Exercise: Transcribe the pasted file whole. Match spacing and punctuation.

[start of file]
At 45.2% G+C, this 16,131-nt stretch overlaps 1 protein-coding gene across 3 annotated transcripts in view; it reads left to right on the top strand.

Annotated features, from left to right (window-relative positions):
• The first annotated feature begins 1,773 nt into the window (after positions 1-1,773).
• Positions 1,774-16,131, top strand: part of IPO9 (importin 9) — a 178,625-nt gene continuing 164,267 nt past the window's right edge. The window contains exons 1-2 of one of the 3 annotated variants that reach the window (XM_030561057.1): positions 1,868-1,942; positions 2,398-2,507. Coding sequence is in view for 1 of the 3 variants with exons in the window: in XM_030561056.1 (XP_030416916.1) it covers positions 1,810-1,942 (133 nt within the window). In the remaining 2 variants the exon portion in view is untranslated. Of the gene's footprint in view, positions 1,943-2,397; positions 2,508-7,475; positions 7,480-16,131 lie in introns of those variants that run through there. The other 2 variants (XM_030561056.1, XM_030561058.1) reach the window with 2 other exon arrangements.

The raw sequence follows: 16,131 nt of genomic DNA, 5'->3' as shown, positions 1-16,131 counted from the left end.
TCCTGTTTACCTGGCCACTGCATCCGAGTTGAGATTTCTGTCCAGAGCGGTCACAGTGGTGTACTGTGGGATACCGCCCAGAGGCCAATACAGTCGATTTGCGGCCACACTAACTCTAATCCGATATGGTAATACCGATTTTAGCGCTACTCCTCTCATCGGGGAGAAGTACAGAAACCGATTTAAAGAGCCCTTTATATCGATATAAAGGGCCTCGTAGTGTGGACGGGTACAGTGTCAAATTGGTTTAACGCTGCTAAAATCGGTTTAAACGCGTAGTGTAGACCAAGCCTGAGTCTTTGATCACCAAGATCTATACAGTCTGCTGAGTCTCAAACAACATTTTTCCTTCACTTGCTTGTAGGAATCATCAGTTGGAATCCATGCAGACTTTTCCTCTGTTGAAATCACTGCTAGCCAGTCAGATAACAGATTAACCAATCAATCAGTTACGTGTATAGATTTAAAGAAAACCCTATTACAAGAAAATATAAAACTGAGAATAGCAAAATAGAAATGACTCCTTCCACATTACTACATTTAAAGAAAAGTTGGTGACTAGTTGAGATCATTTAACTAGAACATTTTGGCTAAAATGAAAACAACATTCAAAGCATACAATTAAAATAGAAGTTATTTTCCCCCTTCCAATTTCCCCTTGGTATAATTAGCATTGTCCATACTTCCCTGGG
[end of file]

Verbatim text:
At 45.2% G+C, this 16,131-nt stretch overlaps 1 protein-coding gene across 3 annotated transcripts in view; it reads left to right on the top strand.

Annotated features, from left to right (window-relative positions):
• The first annotated feature begins 1,773 nt into the window (after positions 1-1,773).
• Positions 1,774-16,131, top strand: part of IPO9 (importin 9) — a 178,625-nt gene continuing 164,267 nt past the window's right edge. The window contains exons 1-2 of one of the 3 annotated variants that reach the window (XM_030561057.1): positions 1,868-1,942; positions 2,398-2,507. Coding sequence is in view for 1 of the 3 variants with exons in the window: in XM_030561056.1 (XP_030416916.1) it covers positions 1,810-1,942 (133 nt within the window). In the remaining 2 variants the exon portion in view is untranslated. Of the gene's footprint in view, positions 1,943-2,397; positions 2,508-7,475; positions 7,480-16,131 lie in introns of those variants that run through there. The other 2 variants (XM_030561056.1, XM_030561058.1) reach the window with 2 other exon arrangements.

The raw sequence follows: 16,131 nt of genomic DNA, 5'->3' as shown, positions 1-16,131 counted from the left end.
TCCTGTTTACCTGGCCACTGCATCCGAGTTGAGATTTCTGTCCAGAGCGGTCACAGTGGTGTACTGTGGGATACCGCCCAGAGGCCAATACAGTCGATTTGCGGCCACACTAACTCTAATCCGATATGGTAATACCGATTTTAGCGCTACTCCTCTCATCGGGGAGAAGTACAGAAACCGATTTAAAGAGCCCTTTATATCGATATAAAGGGCCTCGTAGTGTGGACGGGTACAGTGTCAAATTGGTTTAACGCTGCTAAAATCGGTTTAAACGCGTAGTGTAGACCAAGCCTGAGTCTTTGATCACCAAGATCTATACAGTCTGCTGAGTCTCAAACAACATTTTTCCTTCACTTGCTTGTAGGAATCATCAGTTGGAATCCATGCAGACTTTTCCTCTGTTGAAATCACTGCTAGCCAGTCAGATAACAGATTAACCAATCAATCAGTTACGTGTATAGATTTAAAGAAAACCCTATTACAAGAAAATATAAAACTGAGAATAGCAAAATAGAAATGACTCCTTCCACATTACTACATTTAAAGAAAAGTTGGTGACTAGTTGAGATCATTTAACTAGAACATTTTGGCTAAAATGAAAACAACATTCAAAGCATACAATTAAAATAGAAGTTATTTTCCCCCTTCCAATTTCCCCTTGGTATAATTAGCATTGTCCATACTTCCCTGGG